There isn’t really a lesson here, nothing to be done “next time.” There is only the observation that yet again, no one and nothing is exempt, and if you care about something, don’t trust the market to supply it or keep it healthy. Daily newspapers are businesses first and last, even if those of us who have been in them and around them for years rightly and genuinely believe that they contribute something special and important to public life. My family was in the daily news business — editorial side — from the 1920s through the late 1990s. I’ve seen all of this and more, for years and years.
Pittsburgh exceptionalists, especially today, sometimes like to argue that Pittsburgh offers a kind of best of both worlds and a model for other former Rust Belt regions: an economically productive (and sexy!) post-industrial economic model built on higher education, health care services, and tech-based research & development, in tandem with the legacy virtues of an Old World-style, community-based, low-cost, “gritty” culture. The celebrants say: Pittsburgh is back! Pittsburgh has turned the corner!
But, well, no, not really. It turns out that the combination may be feasible in theory but is really, really hard to pull off in practice, particularly once you look beyond sexy tech and gentrifying neighborhoods. Private success and public virtue don’t go hand in hand these days, if they ever did. Local economies and cultures are too exposed to larger scale influences, for better or for worse, to stand alone, like the proverbial cheese. Local markets meet national and global markets. When it comes to making things for certain audiences, like the technology in autonomous vehicles, Pittsburgh does fine, mostly. Other cities can do fine on that score in their own ways. But when it comes to producing public goods — like physical infrastructure (bridges, for example), and cultural infrastructure (the news, for example, or social justice across struggling neighborhoods and communities) — markets as such are often terrible. The demise of the Tribune Review is a reminder that Pittsburgh’s public sphere has a long, long way to go before it begins to match the brightness of Pittsburgh’s new private sphere.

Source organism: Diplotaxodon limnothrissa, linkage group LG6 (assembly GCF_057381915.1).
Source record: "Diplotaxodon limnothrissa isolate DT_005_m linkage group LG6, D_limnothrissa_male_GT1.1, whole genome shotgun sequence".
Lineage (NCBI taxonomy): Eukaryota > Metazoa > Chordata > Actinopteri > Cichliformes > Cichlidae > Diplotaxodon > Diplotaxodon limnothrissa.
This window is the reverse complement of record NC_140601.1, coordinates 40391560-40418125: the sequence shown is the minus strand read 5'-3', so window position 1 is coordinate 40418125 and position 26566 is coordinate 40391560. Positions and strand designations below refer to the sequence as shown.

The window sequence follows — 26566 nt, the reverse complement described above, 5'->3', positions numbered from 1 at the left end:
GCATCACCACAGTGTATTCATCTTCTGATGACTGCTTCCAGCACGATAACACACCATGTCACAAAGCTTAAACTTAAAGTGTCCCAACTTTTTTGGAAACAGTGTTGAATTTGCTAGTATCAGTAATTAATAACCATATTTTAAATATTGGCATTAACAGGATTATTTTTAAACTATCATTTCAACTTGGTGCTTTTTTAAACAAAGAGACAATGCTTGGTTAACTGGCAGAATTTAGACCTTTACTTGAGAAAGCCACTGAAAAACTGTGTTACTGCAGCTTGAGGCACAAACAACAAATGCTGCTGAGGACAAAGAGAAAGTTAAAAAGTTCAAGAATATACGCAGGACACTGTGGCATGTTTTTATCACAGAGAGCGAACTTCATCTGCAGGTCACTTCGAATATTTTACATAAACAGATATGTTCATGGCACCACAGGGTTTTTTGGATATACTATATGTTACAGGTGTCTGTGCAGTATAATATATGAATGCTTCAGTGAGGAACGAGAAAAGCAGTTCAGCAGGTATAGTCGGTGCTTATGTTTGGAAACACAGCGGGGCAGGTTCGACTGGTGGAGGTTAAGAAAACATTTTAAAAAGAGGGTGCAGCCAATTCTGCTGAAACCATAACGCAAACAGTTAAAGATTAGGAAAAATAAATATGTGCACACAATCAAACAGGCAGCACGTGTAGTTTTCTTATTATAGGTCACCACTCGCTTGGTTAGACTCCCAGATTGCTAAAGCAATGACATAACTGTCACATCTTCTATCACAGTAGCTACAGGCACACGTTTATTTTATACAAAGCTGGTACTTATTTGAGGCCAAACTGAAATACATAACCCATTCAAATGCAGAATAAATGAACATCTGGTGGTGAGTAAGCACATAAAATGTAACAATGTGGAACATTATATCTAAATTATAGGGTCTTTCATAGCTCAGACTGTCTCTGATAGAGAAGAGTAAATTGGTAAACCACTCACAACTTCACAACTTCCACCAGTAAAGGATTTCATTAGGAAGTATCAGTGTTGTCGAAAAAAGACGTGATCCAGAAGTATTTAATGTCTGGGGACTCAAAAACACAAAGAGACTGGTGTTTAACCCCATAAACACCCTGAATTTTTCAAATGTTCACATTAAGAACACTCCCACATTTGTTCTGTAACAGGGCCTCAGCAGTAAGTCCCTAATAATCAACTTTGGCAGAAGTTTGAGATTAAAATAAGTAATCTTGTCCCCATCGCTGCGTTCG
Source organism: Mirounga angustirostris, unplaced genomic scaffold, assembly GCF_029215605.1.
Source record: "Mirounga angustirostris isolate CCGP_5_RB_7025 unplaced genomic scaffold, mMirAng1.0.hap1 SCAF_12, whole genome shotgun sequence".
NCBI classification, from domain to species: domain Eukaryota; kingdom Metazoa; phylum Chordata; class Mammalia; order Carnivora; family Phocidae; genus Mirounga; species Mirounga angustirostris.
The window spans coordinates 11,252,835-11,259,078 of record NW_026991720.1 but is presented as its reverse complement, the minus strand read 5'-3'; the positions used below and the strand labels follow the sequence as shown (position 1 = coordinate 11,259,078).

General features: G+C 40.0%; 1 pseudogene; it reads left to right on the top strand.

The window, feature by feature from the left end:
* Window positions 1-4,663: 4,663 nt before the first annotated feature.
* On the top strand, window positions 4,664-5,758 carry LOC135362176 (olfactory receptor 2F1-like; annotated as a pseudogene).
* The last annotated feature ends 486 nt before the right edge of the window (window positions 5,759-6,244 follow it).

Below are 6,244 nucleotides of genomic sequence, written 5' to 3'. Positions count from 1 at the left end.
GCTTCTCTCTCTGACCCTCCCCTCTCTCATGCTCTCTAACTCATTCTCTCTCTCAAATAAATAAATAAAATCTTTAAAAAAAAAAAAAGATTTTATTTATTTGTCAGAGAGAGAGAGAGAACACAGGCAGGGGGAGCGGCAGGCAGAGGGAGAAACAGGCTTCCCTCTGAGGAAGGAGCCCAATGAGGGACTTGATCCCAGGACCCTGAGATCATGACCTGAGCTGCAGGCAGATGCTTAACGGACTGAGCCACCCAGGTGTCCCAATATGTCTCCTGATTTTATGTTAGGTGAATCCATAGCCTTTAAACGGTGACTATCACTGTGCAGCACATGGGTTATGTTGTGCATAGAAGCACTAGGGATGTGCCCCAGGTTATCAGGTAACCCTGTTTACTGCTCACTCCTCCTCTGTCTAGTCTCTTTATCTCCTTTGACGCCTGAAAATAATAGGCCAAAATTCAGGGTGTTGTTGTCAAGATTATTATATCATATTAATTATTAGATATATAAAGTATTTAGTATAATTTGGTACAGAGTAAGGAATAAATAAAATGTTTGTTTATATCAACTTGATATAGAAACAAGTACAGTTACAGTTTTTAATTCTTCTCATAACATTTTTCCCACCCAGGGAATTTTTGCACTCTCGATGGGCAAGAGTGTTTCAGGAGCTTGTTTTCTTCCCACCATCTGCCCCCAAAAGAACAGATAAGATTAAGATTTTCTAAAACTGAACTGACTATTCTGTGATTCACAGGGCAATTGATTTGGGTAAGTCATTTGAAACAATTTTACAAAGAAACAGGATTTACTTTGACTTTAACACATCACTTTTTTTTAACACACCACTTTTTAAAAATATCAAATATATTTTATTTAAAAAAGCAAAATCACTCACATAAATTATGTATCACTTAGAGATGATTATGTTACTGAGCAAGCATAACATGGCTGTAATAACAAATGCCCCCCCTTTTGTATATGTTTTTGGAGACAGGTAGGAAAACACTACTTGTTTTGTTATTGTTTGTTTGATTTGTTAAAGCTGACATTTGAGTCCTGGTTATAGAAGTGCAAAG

Newspaper Joint Operating Agreements got some retrospective legal blessing with the federal Newspaper Preservation Act of 1970, exempting many JOAs from prosecution as antitrust violations. That law was characterized by critics as the “millionaire publishers crybaby” act, because it offered a windfall to newspaper owners and little protection to the editorial staffs whose voices really matter. Back at Pittsblog, I once had these really critical things to say about a local proposal to resuscitate the NPA in a way, in order to save daily journalism. Markets are terrible; governments are often worse. And in 2009, I predicted that one of Pittsburgh’s two papers had only a short time to live. I was wrong about the paper and wrong about the timeline, but I wasn’t off by much.
In other words, I don’t have the answers, but along with others, I saw the questions. The big question still remains: What’s next?
Bonus video: The opening of the original Lou Grant television show.